The web version of PVWatts doesn’t take into account the effect of one row of panels/trackers casting a shadow on another, and neither does it account for backtracking in the morning and evening to avoid shading. Essentially, you are modeling the performance of a single tracker.
NREL has a page devoted to derate factors here which provides a rough approximation for a shading derate based on GCR (ground coverage ratio), but in reality the affect of backtracking is dependent on location.
With this in mind, I modified the PVWatts source to calculate the correct incident angle (function incident2) for a horizontal single axis tracker given a GCR, and ran the simulation for a number of GCR’s and locations. Here is a sample result:
Derate factor versus GCR for 3 different locations
This shows the actual derate factor you can expect as a function of GCR for 3 different locations. Clearly, they are NOT all the same! At a GCR of 40%, there’s a 1.4% difference in energy lost between San Diego and Salt Lake City.
With small changes like this I’m getting closer to a model that accurately predicts real world performance.
Either that or I’m doing it wrong:
WolframAlpha can't do subtraction.
Thanks to the California Energy Commission we can see what a real inverter efficiency curve looks like, and compare it to the pvwatts model.
It turns out that the pvwatts model doesn’t match reality very well. The pvwatts nominal efficiency of 92% is well below the average of current inverters, and the 4th order polynomial is a rather poor fit to the shape of the efficiency curve.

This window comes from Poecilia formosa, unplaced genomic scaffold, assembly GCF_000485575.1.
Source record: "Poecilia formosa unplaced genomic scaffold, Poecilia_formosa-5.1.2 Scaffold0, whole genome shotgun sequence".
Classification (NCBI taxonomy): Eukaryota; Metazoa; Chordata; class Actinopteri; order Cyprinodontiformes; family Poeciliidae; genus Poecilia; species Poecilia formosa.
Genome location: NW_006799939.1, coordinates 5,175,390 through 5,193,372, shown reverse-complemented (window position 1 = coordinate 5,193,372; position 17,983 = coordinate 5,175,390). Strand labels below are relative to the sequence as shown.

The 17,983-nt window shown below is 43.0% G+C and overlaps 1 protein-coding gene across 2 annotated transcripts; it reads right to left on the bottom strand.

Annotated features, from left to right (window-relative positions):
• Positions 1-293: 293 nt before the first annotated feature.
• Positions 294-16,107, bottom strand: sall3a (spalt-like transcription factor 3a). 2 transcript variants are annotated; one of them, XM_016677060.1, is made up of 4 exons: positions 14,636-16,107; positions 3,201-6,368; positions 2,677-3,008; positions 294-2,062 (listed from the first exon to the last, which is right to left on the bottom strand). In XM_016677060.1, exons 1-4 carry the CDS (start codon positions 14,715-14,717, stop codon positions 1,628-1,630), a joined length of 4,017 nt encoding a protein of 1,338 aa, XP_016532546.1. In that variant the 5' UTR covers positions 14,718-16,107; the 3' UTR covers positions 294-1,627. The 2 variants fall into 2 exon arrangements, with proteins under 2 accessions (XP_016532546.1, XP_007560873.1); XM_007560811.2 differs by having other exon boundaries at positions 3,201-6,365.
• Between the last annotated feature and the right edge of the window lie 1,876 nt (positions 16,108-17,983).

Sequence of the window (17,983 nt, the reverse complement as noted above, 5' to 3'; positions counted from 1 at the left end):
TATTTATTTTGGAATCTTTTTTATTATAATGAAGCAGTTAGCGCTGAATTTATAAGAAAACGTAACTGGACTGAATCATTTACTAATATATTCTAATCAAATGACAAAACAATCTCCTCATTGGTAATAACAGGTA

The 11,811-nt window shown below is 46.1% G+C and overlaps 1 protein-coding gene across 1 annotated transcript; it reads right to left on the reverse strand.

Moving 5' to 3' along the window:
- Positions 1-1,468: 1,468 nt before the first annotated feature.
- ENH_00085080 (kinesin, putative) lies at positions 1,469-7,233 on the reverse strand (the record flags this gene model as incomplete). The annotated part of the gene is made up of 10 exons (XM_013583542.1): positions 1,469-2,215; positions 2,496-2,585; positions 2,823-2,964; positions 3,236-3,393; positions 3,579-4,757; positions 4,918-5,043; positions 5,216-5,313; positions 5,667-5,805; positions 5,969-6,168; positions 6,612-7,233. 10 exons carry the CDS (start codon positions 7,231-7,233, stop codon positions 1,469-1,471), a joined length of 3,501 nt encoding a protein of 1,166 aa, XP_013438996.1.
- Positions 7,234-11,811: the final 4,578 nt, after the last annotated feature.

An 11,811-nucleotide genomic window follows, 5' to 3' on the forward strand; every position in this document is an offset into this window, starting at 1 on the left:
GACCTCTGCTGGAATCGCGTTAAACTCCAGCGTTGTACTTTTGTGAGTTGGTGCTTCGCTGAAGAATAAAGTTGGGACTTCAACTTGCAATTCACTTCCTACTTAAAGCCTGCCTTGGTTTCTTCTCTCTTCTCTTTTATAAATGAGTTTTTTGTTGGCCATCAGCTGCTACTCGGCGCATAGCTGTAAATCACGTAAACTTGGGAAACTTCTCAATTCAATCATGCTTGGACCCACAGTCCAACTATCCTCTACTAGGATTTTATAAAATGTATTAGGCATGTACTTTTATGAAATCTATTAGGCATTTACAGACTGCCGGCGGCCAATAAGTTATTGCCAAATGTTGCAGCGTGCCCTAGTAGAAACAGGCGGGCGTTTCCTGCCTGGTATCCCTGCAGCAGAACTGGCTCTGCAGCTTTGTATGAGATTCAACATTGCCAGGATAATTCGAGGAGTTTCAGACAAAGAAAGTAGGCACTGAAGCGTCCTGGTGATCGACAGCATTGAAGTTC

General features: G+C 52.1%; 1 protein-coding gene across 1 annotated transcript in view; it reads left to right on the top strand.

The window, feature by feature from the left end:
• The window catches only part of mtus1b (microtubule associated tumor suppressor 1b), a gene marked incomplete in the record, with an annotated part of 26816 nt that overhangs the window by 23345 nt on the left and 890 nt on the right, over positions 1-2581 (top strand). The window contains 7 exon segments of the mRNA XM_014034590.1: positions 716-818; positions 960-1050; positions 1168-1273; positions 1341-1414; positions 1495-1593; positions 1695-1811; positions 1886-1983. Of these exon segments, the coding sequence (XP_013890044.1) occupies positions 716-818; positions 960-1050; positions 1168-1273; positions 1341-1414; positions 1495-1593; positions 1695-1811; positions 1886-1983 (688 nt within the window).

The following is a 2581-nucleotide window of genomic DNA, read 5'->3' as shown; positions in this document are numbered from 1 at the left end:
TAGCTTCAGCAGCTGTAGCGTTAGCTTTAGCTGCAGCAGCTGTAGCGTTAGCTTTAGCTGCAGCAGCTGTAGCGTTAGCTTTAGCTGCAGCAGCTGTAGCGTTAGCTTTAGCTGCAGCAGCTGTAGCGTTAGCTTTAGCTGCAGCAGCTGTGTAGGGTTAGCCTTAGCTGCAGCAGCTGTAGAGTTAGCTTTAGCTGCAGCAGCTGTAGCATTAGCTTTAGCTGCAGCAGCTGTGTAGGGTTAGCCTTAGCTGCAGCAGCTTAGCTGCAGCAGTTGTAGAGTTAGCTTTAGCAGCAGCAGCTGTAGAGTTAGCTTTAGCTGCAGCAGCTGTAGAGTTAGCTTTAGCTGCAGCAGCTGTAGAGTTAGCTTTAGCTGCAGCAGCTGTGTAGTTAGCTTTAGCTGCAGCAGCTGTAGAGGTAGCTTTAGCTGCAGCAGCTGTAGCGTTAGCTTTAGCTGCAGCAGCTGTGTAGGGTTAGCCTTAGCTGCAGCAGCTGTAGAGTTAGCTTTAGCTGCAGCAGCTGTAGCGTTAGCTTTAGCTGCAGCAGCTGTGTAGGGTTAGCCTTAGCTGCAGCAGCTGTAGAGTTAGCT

The plot below shows the measured efficiency curve for a SatCon PVS-135 (green) and the pvwatts model (blue). Clearly there’s quite a bit of room improvement.
I’ve created a log function to model the inverter and plotted that in red. Substituting the improved model in pvwatts calculations results in about a 4.5% increase in annual energy.
Even if you don’t know what inverter will be used in a particular case, just increasing the nominal efficiency inside pvwatts from 92% to something around 95% seems reasonable given the test data on the CEC site.
Inverter Efficiency Curves
This is a plot of the pvwatts inverter model. Nominal efficiency is 92%, but if the input power is between 10 and 100%, a 4th order polynomial is used to calculate efficiency, and convert dc power to ac. If this is accurate (I haven’t yet found any efficiency curves published by inverter manufacturers), then there are some clear implications for string sizing.
pvwatts inverter model
One of the projects I’m working on right now involves getting under the hood of pvwatts, the solar performance prediction software from the National Renewable Energy Laboratory.
Just about everyone in the solar energy world is familiar with pvwatts, but how many of them have actually had a chance to examine the source code? I’m just digging into it now, and I’ve already found several areas that could use some improvement. Considering how widely accepted this calculator is, the code is quite a shock. The algorithms make sense, but the implementation is a bit frightening.
More to come.